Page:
Taraji P. Henson is an actress who has really grafted, particularly on TV. She’s appeared in a number of shows, including Boston Legal, Person of Interest and currently stars as the formidable Cookie in the drama Empire.
And thankfully, due to their being less snobbery in the film world these days, it’s a little easier to move back and forth from TV to film, which she’s done with some success, most notably in 2008’s The Curious Case of Benjamin Button, which she received an Oscar nomination for, and 2016’s Hidden Figures.
The next step then is a star vehicle, in which to show off your talents in the solo spot light. Unfortunately for Taraji, this isn’t it.
You know someone’s a hard ass when they have a room in their apartment dedicated to guns. Mary (Henson) has one such room, making her one such bad ass. She works for Benny (Danny Glover), who is the head of an organised crime family in Boston.
If Benny has a job for her, it usually entails Mary putting a bullet in someone’s head.
While out one day, Mary comes across a young boy, passed out in an alley way. She takes him home to look after him. When he wakes up, she learns that his name is Danny (Jahi Di’Allo Winston), and that he had ended up in the alley due to a mutual business associate known as Uncle (Xander Berkeley).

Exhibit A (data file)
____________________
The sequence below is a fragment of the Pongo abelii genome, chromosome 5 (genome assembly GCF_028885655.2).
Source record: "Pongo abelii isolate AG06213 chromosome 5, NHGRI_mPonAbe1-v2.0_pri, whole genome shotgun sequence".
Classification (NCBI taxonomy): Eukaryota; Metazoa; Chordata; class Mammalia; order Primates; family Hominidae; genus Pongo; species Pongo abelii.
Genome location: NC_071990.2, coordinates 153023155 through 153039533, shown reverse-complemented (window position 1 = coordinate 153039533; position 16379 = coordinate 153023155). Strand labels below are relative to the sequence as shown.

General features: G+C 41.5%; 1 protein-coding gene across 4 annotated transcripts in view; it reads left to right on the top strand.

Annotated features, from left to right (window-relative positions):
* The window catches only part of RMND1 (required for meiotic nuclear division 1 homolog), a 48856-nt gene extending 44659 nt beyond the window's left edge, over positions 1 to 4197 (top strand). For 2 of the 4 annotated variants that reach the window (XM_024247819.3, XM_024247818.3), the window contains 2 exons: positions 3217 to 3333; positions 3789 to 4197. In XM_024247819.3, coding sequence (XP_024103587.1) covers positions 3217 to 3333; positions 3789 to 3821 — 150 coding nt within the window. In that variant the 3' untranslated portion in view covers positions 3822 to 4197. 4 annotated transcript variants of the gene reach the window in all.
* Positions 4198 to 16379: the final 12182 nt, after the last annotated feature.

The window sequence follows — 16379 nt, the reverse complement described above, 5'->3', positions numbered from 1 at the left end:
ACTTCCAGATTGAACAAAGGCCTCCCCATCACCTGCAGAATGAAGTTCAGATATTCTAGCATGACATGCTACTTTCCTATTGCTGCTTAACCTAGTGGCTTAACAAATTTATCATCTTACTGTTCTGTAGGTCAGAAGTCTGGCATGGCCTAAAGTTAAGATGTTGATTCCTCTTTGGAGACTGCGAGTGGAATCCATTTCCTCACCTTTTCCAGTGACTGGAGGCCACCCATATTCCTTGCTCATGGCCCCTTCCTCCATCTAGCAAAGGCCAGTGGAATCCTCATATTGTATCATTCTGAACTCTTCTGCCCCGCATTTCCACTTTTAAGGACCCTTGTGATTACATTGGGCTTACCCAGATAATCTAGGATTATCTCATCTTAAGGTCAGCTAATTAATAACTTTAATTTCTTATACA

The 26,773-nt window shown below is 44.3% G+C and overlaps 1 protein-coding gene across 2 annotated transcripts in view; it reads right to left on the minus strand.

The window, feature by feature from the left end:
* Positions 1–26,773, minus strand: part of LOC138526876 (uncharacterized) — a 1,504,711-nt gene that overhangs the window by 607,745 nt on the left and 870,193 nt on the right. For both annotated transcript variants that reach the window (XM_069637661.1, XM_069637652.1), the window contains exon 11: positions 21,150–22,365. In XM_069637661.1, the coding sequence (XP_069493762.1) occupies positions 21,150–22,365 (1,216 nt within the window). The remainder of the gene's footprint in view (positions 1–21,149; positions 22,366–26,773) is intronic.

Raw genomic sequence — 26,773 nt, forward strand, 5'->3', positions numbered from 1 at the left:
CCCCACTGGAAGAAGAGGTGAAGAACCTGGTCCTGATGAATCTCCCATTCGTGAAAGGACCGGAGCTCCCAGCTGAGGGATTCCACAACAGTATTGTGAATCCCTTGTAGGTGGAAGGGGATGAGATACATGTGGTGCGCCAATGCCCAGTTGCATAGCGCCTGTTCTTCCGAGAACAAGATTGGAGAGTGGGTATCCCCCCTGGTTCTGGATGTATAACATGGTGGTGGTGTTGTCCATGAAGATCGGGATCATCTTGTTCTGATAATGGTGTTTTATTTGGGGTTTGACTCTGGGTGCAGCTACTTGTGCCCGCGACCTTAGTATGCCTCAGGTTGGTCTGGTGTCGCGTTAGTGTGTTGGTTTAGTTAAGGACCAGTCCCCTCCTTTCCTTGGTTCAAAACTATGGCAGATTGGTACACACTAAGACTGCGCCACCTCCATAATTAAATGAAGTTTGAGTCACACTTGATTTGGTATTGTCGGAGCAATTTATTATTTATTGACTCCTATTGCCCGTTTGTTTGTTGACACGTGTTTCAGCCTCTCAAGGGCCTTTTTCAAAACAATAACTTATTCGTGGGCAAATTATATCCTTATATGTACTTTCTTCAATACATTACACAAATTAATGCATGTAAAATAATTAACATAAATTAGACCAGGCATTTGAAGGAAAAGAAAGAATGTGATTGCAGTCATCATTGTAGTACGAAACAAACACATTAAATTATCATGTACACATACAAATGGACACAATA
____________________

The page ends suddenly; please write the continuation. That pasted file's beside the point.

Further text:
Mary decides to pay Uncle a visit, and it goes down the usual way it goes down, with a gun to the head. Unfortunately, this creates a wave of chaos in the crime world, with everyone pointing the finger as to who might have done it. Mary, wisely, decides this might be the best time to quit the day job, but with Benny having such a tight hold over her, that’s easier said than done.
When Proud Mary’s opening titles kick in, with its soulful soundtrack and cool homage to blaxploitation flicks, expectations sky rocket. It’s not long after however, that you realise that they over-promised and woefully under-delivered.
Iranian director Babak Najafi, who last helmed the hideous mess that was London Has Fallen, has clearly not learned from his previous mistakes.
The film’s script is so pedestrian, you can see more elderly scripts, with more life in them, over-taking it. Dialogue is limp, clichéd characters, all wrapped up in an unoriginal bow.
It’s there for all the world to see why Henson would have found the role appealing, but its poor execution means that it’s not quite the role, or film, that she thought would do her proud.